That's why I think that some people (Rovelli, marcus ;-) are not right when (partially) ignoring these issues at this state and focussing only on "physical results". That's why I am more with Thiemann, Alexandrov and other's focussing on these weak points.
     
  4. Aug 21, 2012 #3

    Physics Monkey

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    Thanks for the reply. Interesting as always.

    What would you say to the following: LQG with the singular quantization is unphysical because it cannot be simulated on a computer, classical or quantum? Or is this even true?

    I know I've seen computer plots in the context of LQC, but how they can achieve this? Is it because they succesfully solve the constraint and obtain a countable or even finite dimensional Hilbert space? I think I used to know the answer to this ...
     
  5. Aug 21, 2012 #4

    atyy

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    I think LQC (for which they had the plots) is not really related to LQG. LQC seems to be a completely well controlled theory (eg. http://arxiv.org/abs/1001.5147), but it's not background dependent, because of the homogeneity assumption.

    The other place I've seen a plot is in spin foam cosmology. The background theory for spin foam cosmology is EPRL. In his Zakopane lectures, Rovelli says the Hilbert space of EPRL is related to SU(2) lattice gauge theory (Eq 22), and states the full Hilbert space in Eq 24 (Does the limit exist?), and says it is separable (!).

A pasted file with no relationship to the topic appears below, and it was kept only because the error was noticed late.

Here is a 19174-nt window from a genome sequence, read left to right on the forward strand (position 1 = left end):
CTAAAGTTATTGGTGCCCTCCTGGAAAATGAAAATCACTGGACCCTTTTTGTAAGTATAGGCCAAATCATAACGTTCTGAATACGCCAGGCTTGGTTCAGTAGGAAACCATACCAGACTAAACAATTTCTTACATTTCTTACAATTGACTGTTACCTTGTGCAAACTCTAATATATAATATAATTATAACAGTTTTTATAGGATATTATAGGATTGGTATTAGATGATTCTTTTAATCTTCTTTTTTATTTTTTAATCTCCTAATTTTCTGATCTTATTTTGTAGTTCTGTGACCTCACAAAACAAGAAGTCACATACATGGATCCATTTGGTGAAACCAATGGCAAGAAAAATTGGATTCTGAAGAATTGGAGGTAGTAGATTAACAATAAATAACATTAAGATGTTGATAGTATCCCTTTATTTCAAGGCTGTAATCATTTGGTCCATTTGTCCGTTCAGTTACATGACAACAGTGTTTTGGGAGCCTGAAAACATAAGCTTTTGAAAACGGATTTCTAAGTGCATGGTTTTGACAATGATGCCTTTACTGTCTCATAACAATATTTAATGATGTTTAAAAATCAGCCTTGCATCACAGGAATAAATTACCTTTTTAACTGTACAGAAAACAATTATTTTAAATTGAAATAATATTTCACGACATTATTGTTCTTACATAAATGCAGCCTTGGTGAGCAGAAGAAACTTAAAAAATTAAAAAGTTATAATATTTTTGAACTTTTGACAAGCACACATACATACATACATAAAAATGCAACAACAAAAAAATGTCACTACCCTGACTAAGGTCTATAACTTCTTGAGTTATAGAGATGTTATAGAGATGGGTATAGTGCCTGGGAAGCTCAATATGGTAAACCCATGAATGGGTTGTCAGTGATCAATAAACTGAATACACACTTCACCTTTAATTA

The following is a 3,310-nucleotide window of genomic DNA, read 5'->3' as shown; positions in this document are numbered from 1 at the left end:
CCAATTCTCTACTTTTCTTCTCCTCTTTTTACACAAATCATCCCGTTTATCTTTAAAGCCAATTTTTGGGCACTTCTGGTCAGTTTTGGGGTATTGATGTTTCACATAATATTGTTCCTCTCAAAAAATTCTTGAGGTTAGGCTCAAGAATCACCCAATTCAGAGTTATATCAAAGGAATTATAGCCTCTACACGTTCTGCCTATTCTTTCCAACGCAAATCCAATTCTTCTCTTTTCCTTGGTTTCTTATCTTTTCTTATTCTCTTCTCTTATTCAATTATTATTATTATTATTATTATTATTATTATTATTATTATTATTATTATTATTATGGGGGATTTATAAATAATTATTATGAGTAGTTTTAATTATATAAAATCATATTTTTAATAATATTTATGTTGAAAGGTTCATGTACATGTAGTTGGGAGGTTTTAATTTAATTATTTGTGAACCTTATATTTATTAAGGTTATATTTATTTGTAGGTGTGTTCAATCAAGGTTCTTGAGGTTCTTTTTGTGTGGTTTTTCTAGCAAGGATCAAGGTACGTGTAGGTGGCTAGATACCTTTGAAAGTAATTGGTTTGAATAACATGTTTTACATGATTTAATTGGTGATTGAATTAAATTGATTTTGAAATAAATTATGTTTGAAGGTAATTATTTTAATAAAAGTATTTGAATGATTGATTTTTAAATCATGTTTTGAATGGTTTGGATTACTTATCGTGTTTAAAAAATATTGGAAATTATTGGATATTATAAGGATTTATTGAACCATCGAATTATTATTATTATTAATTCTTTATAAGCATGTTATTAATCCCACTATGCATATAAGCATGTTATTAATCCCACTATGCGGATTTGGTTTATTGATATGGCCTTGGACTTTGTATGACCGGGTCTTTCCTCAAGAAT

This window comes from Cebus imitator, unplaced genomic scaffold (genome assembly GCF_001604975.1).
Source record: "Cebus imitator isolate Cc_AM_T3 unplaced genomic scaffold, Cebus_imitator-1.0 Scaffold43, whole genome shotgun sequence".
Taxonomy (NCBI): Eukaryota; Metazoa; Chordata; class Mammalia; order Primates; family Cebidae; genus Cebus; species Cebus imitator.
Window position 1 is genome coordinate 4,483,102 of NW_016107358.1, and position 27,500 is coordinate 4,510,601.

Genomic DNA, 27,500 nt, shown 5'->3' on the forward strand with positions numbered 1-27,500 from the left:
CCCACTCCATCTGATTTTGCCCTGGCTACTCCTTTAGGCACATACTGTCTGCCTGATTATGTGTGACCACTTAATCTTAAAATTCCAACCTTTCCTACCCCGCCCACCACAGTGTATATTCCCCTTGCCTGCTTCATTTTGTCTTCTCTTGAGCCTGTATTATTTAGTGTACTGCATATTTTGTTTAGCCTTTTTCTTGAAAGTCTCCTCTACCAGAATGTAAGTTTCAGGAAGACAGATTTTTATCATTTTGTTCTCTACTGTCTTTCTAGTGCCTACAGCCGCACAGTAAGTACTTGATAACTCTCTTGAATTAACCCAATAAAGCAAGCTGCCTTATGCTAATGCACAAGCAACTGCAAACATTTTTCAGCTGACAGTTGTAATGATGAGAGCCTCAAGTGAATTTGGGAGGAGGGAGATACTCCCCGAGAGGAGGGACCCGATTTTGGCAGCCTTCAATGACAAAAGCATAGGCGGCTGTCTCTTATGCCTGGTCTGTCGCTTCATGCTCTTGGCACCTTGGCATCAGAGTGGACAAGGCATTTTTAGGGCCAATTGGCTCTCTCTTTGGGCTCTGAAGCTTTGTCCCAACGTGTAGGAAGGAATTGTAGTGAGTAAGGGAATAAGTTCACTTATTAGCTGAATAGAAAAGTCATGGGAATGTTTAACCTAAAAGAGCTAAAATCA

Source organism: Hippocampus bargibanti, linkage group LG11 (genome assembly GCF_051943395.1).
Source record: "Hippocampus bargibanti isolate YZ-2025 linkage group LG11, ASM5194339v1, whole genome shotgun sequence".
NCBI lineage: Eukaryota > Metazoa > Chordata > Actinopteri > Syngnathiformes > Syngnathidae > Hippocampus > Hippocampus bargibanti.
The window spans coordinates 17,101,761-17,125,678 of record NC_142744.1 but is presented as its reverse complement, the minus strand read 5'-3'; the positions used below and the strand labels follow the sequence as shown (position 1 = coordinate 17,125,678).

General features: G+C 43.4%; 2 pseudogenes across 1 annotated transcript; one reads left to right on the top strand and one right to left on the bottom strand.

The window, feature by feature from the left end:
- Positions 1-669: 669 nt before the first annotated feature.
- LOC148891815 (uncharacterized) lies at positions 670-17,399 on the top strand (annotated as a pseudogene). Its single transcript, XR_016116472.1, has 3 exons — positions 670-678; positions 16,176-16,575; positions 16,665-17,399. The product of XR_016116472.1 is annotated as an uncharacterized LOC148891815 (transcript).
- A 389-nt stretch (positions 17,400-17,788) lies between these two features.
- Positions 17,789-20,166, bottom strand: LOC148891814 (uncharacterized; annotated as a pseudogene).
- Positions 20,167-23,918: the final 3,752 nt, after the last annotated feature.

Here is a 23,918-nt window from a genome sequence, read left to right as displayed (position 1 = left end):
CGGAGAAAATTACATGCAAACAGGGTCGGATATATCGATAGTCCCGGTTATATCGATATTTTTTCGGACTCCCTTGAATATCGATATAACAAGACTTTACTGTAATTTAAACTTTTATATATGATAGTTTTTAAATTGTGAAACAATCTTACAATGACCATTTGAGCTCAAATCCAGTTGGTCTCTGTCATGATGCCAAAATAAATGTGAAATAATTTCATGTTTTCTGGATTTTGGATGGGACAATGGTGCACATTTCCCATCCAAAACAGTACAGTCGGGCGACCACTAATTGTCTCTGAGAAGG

I think the difference is that this is the physical Hilbert space, as Rovelli says just before Eq 21, whereas the inseparable space is the kinematic Hilbert space. This would make sense since spin foams are hoped to solve the Hamiltonian constraint.
     
    Last edited: Aug 21, 2012
  6. Aug 22, 2012 #5

    tom.stoer

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    Formally the spin foams solve the Gaussion as well as the diffeomorphism constraint, but they are constructed via a procedure using a "singular representation of diff.-inv. equivalence classes" classically, a non-sep. Hilbert space quantum mechanically and a strange operator topology.

    It's not clear whether they solve the Hamiltonian constraint as well b/c a) H is not known in the quantum theory (there are proposals, but no common agreement oin H) and b) it's not clear how spin foams are exactly related to the Hamiltonian.

    Anyway - whereas people like Thiemann, Alexandrov and some others stress the fact that parts of the quantization approach are still purely understood, people like Rovelli stress the fact that via EPRL we have a well-defined quantum theory of gravity and that its construction via "quantization" is of minor importance.

    This is partially acceptable b/c quantization can never be a rigorosuly defined procedure b/c it constructs and singles out one quantum theory as a member of a huge family of inequivalent quantum theories with a common classical limit. It's like building a house using nothing else but a set of drawings. In some sense there a many house compatible with the drawings and there is no reason why one house should be 'the correct one' whereas all others are incorrect'. Besides the drawing you need the discussion between the architect and the owner, i.e. between theory and the experiment ...
     
  7. Aug 22, 2012 #6

    atyy

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    Rovelli comments on separable/inseparable spaces on p6 of his Zakopane lectures:

    This is the "combinatorial H". An alternative studied in the literature is to consider embedded graphs ... This choice defi nes the "Diff H". A third alternative is to do the same but using extended diffeomorphisms [36]. .......... The space Diff H is non-separable, leading to a number of complications in the construction of the theory. The combinatorial H considered here and the extended-Di ff H are separable."